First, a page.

Money is often a measure of power and it is important that both members of a couple feel that they have influence in a relationship. Couples who share finances need to consider and discuss important issues before – not after – moving in together.
Learning to live in a stepfamily
When a is created, it takes time and effort for everyone to feel comfortable and to adjust to life together. No matter what your circumstances are, every stepfamily goes through a period of readjustment following this major life change. This does not mean the adjustment period is always negative, but there will be roles and boundaries in the new family unit that are different to before.
Step-parents need to learn ways to relate to stepchildren, both in showing affection and providing discipline. It is very important to make every effort to treat all children, both biological and step-children, equally. At first, however, it may be best for the biological parent to discipline their biological child. The step-parent can take up a supportive role to the biological parent and the children, giving themselves time to get to know the step-children and develop a relationship with them.
Both the biological parent and step-parent need to work as a team, setting the same boundaries, enforcing rules and communicating the same key messages. Children look to adults to tell them that things are safe and okay. If you are working together and consistently this can provide comfort for the children.
Children need time to negotiate new roles and relationships. Communicate often with each other and as a family. Check in with how your partner is feeling and check in with the kids about how they are feeling. If there is an open dialogue, issues can be dealt with as they occur instead of waiting for feelings to build up.
At first you may have less couple time as the children’ needs are being met. Once family members have started to adjust to the new situation, it is important that you spend couple time together.
Acknowledging that stepfamilies are different
Be prepared for your stepfamily to be different from your previous experience of family in various ways, including:
- In contrast to other family types, stepfamilies are formed as a result of loss, either in the form of the separation of parents or the death of a parent. Children who may have hoped that their parents would reunite are faced with the reality that this will not happen. Children may still be grieving or be distressed from the break-up of the first marriage. This can make it difficult for them to adjust.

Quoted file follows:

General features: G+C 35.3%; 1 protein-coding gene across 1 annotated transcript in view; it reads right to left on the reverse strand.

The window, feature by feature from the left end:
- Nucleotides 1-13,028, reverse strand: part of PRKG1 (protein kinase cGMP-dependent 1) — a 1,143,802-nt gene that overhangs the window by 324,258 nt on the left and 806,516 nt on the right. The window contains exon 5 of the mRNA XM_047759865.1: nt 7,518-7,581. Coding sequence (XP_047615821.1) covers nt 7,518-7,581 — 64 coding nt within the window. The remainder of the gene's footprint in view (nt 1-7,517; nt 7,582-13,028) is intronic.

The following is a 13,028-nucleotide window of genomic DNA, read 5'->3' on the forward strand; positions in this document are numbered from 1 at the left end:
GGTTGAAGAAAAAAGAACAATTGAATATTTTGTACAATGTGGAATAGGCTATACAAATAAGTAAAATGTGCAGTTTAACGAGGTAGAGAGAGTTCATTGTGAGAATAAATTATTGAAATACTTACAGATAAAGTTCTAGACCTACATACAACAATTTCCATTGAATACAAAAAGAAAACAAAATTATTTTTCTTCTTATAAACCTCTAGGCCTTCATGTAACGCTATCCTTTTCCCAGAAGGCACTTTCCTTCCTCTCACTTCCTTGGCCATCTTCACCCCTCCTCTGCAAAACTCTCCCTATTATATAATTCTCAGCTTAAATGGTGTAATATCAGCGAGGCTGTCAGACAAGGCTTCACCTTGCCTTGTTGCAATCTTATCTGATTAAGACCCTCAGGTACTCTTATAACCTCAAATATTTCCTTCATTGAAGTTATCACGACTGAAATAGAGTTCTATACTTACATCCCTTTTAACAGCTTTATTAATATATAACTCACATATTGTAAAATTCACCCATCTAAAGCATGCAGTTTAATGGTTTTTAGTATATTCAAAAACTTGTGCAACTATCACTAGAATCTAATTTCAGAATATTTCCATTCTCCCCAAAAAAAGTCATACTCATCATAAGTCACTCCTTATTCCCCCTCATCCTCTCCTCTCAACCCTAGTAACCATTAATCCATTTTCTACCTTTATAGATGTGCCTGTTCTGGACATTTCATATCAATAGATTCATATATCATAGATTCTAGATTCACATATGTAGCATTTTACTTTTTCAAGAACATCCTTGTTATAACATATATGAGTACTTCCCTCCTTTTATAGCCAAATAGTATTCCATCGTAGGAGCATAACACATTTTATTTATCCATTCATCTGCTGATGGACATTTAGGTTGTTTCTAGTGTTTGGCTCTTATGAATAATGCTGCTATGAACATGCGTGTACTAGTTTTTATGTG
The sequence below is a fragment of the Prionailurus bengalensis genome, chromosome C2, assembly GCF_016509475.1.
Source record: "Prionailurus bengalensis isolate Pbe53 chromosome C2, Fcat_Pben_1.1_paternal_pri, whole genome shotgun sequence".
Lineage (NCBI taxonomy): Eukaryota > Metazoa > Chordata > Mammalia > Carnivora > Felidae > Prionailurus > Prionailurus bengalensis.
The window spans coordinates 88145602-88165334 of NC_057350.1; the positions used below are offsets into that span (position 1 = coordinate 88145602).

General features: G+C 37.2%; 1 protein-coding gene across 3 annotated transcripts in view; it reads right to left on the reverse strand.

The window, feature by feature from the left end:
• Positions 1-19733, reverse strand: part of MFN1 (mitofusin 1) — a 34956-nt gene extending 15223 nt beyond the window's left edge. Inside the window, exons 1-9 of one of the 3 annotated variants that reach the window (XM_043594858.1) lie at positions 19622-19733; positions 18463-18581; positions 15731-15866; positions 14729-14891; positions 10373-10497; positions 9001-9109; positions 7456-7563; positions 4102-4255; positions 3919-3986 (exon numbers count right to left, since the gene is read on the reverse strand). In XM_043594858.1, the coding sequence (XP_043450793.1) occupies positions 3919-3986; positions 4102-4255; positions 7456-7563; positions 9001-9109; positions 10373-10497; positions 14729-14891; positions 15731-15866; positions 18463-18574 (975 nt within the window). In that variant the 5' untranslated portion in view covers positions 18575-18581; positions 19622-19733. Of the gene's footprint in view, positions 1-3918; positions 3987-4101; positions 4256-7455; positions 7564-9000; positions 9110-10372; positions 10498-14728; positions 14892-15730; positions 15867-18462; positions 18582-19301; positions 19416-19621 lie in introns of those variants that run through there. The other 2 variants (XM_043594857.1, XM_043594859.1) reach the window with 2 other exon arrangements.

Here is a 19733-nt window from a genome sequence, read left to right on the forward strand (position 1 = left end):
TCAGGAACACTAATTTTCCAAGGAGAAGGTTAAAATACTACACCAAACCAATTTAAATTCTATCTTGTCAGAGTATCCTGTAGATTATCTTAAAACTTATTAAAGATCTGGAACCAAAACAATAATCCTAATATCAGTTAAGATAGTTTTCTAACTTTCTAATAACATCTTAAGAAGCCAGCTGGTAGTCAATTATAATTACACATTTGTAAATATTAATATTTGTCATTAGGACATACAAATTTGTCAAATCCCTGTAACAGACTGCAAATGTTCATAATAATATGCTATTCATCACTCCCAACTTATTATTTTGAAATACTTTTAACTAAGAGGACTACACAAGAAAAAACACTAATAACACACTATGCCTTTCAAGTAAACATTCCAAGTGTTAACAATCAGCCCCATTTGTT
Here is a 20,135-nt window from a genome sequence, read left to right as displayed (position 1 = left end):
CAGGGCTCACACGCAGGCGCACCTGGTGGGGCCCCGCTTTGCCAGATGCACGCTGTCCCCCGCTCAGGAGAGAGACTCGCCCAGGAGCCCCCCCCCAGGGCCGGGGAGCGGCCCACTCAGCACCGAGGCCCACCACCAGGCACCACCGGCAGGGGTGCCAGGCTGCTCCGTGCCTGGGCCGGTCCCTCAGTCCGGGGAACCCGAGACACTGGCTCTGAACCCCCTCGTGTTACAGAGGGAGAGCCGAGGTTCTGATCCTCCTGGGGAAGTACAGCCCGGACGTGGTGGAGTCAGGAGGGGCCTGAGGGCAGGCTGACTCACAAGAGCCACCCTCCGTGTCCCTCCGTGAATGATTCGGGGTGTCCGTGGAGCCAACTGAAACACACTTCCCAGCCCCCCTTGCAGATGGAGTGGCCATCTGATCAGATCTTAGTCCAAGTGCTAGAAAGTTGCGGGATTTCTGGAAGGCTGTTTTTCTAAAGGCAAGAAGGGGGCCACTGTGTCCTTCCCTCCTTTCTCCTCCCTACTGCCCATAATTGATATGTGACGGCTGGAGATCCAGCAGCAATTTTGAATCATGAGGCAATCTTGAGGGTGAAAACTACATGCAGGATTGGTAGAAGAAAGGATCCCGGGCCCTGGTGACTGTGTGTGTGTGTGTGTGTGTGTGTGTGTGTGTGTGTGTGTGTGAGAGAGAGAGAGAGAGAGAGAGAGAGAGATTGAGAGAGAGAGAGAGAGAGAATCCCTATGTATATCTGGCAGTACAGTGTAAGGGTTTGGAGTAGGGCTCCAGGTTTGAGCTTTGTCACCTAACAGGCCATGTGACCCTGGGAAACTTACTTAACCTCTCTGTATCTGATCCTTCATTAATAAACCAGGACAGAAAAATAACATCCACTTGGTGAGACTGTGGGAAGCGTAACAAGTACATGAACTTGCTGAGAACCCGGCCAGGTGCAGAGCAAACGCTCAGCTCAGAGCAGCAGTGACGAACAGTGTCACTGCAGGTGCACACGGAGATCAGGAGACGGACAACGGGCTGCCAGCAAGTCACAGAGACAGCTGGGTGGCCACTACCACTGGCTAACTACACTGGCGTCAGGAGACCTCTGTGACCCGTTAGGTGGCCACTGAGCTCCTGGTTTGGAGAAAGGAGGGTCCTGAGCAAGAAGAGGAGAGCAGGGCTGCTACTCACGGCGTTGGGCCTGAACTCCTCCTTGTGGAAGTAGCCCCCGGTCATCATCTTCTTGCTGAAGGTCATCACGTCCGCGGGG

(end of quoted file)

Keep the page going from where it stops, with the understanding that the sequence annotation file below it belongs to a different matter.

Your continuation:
- There are many more family relationships in stepfamilies. There is usually a parent and grandparents and extended family members from the first marriage to consider.
- Life has changed, so problems will arise. Stepfamilies often go through particular stages, which include fantasy (hopes of a Brady Bunch), confusion (fantasy not coming true), crazy time (division between members), stability (adjustment) and commitment (acceptance of the situation and being prepared to work through issues).
- Communication in any family is important, and especially so in stepfamilies because of the increased complexity of the family unit. It’s crucial to have communication between the parents and between the parents and the children.
Seeking advice about remarriage
If you are having doubts about remarrying or need some help working through some relationship issues, you may find it valuable to talk with a relationship counsellor. Counselling can also help you face the challenges of your second marriage. A good couple bond is at the core of a successful stepfamily.
Where to get help
- (PACFA) Tel.
- provides counselling, mediation, family violence services, family dispute resolution, relationship and parenting skills education, community support, employee assistance programs and professional training. Services and programs are available nationally Tel.
- is an organisation that aims to strengthen stepfamilies Tel
- provides national telephone and online support, information and referrals for men with family and relationship concerns Tel.
- provides telephone and online support to help lesbian, gay, bisexual, transgender, and intersex communities work towards better health, including mental health Tel.
- is an independent not-for-profit organisation that provides telephone and online support for depression, anxiety, and related disorders, as well as online resources and information Tel.